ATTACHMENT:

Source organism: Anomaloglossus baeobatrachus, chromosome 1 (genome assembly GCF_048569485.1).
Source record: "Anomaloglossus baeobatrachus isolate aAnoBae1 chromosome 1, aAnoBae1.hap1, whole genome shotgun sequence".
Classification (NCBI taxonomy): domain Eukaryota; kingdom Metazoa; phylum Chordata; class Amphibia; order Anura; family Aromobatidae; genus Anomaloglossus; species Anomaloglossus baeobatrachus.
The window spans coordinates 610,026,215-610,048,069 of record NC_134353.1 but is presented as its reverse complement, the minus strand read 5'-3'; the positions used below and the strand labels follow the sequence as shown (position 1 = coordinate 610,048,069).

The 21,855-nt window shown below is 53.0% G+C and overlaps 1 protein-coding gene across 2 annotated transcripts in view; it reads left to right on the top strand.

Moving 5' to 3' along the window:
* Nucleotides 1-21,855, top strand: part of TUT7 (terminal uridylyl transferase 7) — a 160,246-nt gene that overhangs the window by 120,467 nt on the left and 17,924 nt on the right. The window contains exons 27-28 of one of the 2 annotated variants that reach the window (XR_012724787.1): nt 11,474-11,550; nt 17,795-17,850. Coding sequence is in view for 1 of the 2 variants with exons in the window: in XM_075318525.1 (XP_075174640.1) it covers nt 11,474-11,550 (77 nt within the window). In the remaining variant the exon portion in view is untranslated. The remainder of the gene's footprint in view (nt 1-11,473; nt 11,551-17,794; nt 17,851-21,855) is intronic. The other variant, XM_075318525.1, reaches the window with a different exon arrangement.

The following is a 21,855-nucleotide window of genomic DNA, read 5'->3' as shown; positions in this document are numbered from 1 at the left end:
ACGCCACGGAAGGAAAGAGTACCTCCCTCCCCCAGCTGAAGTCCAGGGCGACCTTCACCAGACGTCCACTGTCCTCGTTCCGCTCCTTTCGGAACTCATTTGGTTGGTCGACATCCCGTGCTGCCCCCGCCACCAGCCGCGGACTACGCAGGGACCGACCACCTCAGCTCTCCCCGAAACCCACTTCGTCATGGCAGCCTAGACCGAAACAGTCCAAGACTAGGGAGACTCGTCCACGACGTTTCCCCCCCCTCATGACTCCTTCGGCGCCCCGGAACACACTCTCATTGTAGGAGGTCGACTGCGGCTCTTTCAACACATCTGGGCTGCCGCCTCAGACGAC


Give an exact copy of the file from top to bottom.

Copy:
Source organism: Anomaloglossus baeobatrachus, chromosome 1 (genome assembly GCF_048569485.1).
Source record: "Anomaloglossus baeobatrachus isolate aAnoBae1 chromosome 1, aAnoBae1.hap1, whole genome shotgun sequence".
Classification (NCBI taxonomy): domain Eukaryota; kingdom Metazoa; phylum Chordata; class Amphibia; order Anura; family Aromobatidae; genus Anomaloglossus; species Anomaloglossus baeobatrachus.
The window spans coordinates 610,026,215-610,048,069 of record NC_134353.1 but is presented as its reverse complement, the minus strand read 5'-3'; the positions used below and the strand labels follow the sequence as shown (position 1 = coordinate 610,048,069).

The 21,855-nt window shown below is 53.0% G+C and overlaps 1 protein-coding gene across 2 annotated transcripts in view; it reads left to right on the top strand.

Moving 5' to 3' along the window:
* Nucleotides 1-21,855, top strand: part of TUT7 (terminal uridylyl transferase 7) — a 160,246-nt gene that overhangs the window by 120,467 nt on the left and 17,924 nt on the right. The window contains exons 27-28 of one of the 2 annotated variants that reach the window (XR_012724787.1): nt 11,474-11,550; nt 17,795-17,850. Coding sequence is in view for 1 of the 2 variants with exons in the window: in XM_075318525.1 (XP_075174640.1) it covers nt 11,474-11,550 (77 nt within the window). In the remaining variant the exon portion in view is untranslated. The remainder of the gene's footprint in view (nt 1-11,473; nt 11,551-17,794; nt 17,851-21,855) is intronic. The other variant, XM_075318525.1, reaches the window with a different exon arrangement.

The following is a 21,855-nucleotide window of genomic DNA, read 5'->3' as shown; positions in this document are numbered from 1 at the left end:
ACGCCACGGAAGGAAAGAGTACCTCCCTCCCCCAGCTGAAGTCCAGGGCGACCTTCACCAGACGTCCACTGTCCTCGTTCCGCTCCTTTCGGAACTCATTTGGTTGGTCGACATCCCGTGCTGCCCCCGCCACCAGCCGCGGACTACGCAGGGACCGACCACCTCAGCTCTCCCCGAAACCCACTTCGTCATGGCAGCCTAGACCGAAACAGTCCAAGACTAGGGAGACTCGTCCACGACGTTTCCCCCCCCTCATGACTCCTTCGGCGCCCCGGAACACACTCTCATTGTAGGAGGTCGACTGCGGCTCTTTCAACACATCTGGGCTGCCGCCTCAGACGAC